Except, of course, it wasn’t. Cabal is actually a derivative of caballa, the Latin spelling of kabbalah (a tradition of Jewish mysticism), and the fact that these five signatories’ names could be manipulated to spell out the word cabal is a complete coincidence.

3. Golf

Golf doesn’t stand for "gentlemen only ladies forbidden," nor for "gentlemen only, ladies fly-away-home," and nor, for that matter, for any other means of telling someone to go away that begins with the letter F. Instead, it’s thought to be a derivative of an old Scots word for a cudgel or a blow to the head, gouf, which in turn is probably derived from Dutch. The earliest known reference to golf in English? An Act of the Scottish Parliament, passed on March 6, 1457, that demanded that "football and golf should be utterly condemned and stopped," because they interfered with the military’s archery practice.

4. Kangaroo

A popular story claims that when the English explorer Captain Cook first arrived in Australia in the late 18th century, he spotted a peculiar-looking animal bounding about in the distance and asked a native Aborigine what it was called. The Aborigine, having no idea what Cook had just said, replied, "I don’t understand"—which, in his native language, apparently sounded something like kangaroo. Cook then returned to his ship and wrote in his journal on 4 August 1770 that, "the animals which I have before mentioned [are] called by the Natives kangooroo." The fact that Cook’s journals give us the earliest written reference to the word kangaroo is true, but sadly the story of the oblivious Aborigine is not.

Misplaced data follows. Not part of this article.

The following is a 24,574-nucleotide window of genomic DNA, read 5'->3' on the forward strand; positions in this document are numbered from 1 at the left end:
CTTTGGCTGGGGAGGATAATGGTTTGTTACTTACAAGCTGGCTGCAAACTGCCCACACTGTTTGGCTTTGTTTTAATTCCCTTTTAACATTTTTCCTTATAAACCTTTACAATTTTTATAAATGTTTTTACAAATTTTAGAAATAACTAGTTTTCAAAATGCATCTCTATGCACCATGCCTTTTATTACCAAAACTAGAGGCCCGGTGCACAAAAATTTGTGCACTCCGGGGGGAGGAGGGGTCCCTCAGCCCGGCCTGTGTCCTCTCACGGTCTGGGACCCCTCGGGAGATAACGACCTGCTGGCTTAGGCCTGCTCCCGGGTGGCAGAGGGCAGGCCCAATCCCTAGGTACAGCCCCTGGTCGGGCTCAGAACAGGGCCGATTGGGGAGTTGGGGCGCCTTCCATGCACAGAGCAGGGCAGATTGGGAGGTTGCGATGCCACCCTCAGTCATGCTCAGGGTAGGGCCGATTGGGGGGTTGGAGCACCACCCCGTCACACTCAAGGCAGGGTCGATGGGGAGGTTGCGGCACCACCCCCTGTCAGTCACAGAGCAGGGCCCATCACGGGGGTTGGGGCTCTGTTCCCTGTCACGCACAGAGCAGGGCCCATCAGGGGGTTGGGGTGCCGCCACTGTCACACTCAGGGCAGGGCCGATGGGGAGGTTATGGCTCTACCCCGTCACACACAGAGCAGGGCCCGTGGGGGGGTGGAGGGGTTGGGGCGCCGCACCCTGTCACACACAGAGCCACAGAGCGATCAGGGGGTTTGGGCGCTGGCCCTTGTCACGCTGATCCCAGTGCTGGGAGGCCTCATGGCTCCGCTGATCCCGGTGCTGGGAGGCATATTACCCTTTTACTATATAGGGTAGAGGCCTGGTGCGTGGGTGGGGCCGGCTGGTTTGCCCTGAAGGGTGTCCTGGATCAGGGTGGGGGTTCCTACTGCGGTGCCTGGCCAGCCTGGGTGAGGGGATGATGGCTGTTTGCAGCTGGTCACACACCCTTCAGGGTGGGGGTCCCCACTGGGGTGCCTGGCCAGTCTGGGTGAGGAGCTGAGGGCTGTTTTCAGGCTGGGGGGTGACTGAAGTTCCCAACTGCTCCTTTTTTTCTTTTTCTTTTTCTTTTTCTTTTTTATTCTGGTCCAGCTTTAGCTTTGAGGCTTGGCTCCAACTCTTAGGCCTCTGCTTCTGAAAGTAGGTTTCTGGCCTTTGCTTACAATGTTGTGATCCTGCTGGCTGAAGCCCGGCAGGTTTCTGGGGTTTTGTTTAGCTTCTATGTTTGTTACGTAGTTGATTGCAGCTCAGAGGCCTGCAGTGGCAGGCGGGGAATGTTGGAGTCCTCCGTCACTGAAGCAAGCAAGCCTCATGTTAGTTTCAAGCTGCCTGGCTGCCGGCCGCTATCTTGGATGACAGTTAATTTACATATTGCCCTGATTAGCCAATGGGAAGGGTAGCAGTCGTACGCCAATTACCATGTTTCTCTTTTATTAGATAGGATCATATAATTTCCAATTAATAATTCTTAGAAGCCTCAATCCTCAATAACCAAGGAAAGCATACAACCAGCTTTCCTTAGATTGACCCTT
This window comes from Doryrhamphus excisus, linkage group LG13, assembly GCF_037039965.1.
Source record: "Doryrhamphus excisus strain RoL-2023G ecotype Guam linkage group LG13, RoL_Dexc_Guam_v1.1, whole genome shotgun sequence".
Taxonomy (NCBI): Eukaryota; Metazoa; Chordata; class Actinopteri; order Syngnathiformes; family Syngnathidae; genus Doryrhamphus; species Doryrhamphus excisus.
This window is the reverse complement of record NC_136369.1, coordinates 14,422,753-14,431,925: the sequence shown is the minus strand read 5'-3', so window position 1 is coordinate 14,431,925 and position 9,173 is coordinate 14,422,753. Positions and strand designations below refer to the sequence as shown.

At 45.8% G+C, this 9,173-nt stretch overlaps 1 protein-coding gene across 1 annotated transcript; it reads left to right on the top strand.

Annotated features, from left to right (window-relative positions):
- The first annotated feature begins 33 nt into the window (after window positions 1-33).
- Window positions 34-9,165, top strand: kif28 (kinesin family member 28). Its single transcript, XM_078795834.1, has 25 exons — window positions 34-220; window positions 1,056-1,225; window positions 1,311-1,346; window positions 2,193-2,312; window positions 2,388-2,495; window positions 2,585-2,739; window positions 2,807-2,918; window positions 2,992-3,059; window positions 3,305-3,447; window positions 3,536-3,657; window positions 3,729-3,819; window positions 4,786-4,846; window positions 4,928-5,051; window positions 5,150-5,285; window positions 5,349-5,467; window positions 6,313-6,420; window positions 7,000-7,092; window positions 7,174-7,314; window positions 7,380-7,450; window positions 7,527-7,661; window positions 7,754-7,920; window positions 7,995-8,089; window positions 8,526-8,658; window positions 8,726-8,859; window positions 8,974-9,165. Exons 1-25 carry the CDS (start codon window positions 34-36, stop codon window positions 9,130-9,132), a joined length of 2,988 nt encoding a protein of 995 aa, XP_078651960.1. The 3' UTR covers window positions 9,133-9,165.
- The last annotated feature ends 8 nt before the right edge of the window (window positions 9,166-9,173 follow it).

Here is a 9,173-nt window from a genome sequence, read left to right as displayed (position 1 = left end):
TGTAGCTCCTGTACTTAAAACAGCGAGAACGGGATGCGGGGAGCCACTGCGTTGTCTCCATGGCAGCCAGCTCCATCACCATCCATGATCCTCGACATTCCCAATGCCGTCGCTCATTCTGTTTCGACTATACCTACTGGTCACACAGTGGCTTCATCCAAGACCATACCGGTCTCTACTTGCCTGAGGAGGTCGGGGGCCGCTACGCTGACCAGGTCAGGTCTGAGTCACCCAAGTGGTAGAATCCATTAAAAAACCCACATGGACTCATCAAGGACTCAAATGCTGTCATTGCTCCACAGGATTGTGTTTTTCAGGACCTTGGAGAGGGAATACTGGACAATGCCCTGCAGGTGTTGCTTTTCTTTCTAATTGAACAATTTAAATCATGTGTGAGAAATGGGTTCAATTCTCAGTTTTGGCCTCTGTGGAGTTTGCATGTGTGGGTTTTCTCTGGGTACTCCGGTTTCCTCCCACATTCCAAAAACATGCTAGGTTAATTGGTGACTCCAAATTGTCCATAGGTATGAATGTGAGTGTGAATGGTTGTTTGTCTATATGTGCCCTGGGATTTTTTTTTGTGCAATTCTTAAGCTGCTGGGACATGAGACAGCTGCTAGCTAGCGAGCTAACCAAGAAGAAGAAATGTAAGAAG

5. Marmalade

When Mary I of Scotland fell ill while on a trip to France in the mid-1500s, she was served a sweet jelly-like concoction made from stewed fruit. At the same time, she overheard the French maids and nurses who were caring for her muttering that "Madame est malade" ("ma’am is unwell"), and in her confusion she muddled the two things up—and marmalade as we know it today gained its name. As neat a story as this is, it’s unsurprisingly completely untrue—not least because the earliest reference to marmalade in English dates from 60 years before Mary was even born.